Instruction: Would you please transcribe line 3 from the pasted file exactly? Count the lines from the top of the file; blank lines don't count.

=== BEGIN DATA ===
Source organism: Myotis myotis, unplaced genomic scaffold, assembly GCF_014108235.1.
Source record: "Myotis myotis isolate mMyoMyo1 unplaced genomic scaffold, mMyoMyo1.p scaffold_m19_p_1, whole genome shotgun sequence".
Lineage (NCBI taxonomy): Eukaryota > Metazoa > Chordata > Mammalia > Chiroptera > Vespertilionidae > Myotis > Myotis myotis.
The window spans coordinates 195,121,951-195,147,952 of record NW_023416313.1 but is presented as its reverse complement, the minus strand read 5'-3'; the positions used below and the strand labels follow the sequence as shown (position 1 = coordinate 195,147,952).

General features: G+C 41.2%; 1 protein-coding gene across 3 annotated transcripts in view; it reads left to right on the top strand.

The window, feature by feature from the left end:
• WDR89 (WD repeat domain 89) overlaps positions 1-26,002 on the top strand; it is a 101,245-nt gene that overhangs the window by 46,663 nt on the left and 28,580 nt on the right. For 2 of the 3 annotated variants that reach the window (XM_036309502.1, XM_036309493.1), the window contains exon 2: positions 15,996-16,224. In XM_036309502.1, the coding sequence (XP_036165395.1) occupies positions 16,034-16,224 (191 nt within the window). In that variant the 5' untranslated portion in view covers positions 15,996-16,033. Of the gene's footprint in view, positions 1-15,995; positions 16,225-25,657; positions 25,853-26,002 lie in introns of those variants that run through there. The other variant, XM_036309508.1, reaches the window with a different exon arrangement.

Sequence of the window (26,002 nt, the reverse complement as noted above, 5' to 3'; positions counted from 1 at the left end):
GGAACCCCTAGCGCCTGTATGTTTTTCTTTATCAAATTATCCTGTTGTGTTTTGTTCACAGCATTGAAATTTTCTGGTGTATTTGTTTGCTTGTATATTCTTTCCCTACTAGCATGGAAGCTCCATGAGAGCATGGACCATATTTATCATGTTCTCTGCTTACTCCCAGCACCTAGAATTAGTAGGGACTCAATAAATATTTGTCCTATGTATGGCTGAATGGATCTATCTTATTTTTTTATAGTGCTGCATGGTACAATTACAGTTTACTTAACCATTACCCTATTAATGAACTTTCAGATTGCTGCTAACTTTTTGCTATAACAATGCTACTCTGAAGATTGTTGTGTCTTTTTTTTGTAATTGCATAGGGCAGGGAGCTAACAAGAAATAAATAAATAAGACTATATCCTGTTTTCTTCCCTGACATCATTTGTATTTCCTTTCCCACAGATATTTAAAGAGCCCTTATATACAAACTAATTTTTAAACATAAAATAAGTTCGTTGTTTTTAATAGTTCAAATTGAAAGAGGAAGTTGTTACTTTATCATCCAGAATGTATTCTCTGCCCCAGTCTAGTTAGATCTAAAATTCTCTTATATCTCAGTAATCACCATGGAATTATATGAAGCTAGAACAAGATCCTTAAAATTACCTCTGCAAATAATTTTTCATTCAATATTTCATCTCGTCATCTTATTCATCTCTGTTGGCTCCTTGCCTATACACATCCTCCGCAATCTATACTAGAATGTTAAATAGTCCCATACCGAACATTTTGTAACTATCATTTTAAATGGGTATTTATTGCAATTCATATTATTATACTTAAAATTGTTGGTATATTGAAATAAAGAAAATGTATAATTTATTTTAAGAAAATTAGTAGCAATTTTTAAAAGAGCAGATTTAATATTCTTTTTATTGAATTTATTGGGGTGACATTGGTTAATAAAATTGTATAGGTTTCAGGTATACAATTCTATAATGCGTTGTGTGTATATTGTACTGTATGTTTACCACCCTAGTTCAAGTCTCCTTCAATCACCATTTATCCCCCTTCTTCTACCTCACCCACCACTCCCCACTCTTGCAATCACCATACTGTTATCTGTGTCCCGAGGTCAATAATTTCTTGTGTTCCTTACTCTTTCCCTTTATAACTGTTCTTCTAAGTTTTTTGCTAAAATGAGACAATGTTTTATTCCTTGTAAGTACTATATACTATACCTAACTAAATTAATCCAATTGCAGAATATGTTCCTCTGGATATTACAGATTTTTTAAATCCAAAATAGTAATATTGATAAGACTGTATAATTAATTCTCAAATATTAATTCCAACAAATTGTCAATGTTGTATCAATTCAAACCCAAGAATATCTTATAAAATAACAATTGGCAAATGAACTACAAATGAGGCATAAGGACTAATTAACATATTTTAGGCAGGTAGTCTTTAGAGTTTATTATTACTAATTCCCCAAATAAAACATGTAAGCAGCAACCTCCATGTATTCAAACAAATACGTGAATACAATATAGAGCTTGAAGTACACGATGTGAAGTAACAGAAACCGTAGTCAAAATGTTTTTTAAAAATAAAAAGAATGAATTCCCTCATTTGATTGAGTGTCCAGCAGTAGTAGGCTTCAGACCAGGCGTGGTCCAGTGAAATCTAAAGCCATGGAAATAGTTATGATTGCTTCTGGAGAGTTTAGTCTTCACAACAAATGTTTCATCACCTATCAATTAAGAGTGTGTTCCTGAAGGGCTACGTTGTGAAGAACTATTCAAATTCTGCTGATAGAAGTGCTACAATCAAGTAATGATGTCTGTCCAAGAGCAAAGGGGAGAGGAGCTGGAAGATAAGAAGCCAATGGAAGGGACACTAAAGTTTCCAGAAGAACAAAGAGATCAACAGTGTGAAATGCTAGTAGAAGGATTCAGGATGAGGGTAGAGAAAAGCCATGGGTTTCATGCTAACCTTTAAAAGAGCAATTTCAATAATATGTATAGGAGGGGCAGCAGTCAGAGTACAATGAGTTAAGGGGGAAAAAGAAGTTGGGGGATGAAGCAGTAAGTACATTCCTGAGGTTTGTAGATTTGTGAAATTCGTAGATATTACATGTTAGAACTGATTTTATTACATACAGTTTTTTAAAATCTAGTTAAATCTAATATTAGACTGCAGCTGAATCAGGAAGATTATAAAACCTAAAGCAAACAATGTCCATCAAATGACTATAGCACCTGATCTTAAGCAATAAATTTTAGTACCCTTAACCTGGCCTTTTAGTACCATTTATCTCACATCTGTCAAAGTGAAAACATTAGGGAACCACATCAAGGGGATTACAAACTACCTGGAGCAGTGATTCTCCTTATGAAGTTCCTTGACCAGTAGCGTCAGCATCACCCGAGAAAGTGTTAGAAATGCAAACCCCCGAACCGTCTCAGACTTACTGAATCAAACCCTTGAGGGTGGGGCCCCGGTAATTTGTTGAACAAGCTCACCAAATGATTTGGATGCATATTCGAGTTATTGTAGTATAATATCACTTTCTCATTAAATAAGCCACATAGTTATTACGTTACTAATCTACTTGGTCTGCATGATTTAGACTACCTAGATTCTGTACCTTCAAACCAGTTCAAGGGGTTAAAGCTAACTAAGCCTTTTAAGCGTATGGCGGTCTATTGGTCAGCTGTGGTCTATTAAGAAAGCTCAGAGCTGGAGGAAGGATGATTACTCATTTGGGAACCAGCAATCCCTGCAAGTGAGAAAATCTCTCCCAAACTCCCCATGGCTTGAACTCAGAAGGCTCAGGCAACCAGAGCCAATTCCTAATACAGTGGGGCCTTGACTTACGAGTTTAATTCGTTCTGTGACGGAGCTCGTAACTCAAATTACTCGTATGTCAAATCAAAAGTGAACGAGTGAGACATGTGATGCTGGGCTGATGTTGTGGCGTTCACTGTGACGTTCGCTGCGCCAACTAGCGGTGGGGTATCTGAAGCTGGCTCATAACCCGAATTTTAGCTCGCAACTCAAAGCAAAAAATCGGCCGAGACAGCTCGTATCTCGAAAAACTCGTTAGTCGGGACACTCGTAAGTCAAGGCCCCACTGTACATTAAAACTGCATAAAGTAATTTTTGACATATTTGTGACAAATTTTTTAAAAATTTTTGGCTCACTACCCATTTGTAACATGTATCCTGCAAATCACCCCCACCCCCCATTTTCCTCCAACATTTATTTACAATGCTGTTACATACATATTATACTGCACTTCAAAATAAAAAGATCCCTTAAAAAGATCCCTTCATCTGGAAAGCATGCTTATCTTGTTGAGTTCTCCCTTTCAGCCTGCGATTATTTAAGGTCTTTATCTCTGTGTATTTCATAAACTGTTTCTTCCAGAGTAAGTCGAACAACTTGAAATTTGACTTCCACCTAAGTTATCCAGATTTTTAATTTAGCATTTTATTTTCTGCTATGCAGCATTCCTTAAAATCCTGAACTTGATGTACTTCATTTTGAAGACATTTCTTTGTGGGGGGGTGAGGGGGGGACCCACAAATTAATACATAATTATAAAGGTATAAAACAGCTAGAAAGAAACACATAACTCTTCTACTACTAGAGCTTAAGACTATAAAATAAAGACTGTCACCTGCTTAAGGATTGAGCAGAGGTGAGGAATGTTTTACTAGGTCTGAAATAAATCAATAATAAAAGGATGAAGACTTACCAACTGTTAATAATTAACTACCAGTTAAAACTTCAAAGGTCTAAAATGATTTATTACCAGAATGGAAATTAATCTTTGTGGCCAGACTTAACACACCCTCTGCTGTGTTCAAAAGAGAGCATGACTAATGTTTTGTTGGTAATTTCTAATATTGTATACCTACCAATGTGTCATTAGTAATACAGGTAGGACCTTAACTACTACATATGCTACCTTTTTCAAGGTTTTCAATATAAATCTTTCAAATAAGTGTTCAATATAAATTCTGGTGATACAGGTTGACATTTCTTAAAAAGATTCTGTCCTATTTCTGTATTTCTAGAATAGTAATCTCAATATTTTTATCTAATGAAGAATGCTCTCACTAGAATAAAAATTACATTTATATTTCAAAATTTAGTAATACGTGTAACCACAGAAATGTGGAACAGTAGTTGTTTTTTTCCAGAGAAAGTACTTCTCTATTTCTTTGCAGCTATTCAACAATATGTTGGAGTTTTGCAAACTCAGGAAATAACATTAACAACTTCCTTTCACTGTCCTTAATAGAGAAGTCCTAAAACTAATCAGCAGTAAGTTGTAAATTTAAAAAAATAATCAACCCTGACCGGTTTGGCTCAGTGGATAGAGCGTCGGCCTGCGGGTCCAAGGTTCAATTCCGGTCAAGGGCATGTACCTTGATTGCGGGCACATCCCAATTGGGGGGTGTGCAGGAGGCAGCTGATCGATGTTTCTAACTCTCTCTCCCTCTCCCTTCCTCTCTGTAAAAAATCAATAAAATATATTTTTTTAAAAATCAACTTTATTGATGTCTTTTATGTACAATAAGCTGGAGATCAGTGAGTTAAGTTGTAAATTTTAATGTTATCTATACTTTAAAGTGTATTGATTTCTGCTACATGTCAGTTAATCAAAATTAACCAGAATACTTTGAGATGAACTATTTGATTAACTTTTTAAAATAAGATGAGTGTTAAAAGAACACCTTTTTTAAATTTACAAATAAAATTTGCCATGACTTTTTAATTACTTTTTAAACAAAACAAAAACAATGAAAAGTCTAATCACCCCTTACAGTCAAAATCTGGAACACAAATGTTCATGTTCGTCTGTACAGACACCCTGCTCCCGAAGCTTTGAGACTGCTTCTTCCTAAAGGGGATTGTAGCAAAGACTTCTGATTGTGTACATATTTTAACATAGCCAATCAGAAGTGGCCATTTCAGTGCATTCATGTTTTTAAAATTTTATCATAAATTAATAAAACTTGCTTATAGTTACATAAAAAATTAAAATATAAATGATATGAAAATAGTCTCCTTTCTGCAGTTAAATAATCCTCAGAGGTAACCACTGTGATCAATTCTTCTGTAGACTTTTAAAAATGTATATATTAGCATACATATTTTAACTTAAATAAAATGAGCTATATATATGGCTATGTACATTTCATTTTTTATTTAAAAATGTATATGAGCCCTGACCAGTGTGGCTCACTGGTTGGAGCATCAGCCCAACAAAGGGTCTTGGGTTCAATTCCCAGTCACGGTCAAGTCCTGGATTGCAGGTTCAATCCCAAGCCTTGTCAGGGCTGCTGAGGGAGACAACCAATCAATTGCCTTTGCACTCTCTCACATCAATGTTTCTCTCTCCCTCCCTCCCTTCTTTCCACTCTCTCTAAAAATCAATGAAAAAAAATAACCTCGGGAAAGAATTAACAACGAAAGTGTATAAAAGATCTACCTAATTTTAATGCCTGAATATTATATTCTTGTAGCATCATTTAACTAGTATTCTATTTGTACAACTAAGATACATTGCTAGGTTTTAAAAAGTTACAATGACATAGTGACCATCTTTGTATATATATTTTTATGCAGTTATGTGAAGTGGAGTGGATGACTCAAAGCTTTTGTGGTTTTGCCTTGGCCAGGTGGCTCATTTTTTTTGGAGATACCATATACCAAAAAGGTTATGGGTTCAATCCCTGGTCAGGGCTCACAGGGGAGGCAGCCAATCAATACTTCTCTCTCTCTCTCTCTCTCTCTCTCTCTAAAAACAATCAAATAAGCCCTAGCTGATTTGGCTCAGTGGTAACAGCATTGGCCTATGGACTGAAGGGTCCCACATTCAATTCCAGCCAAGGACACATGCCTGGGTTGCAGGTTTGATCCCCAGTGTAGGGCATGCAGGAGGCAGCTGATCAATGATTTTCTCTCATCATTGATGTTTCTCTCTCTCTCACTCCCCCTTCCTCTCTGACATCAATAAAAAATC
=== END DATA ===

Lineage (NCBI taxonomy): Eukaryota > Metazoa > Chordata > Mammalia > Chiroptera > Vespertilionidae > Myotis > Myotis myotis.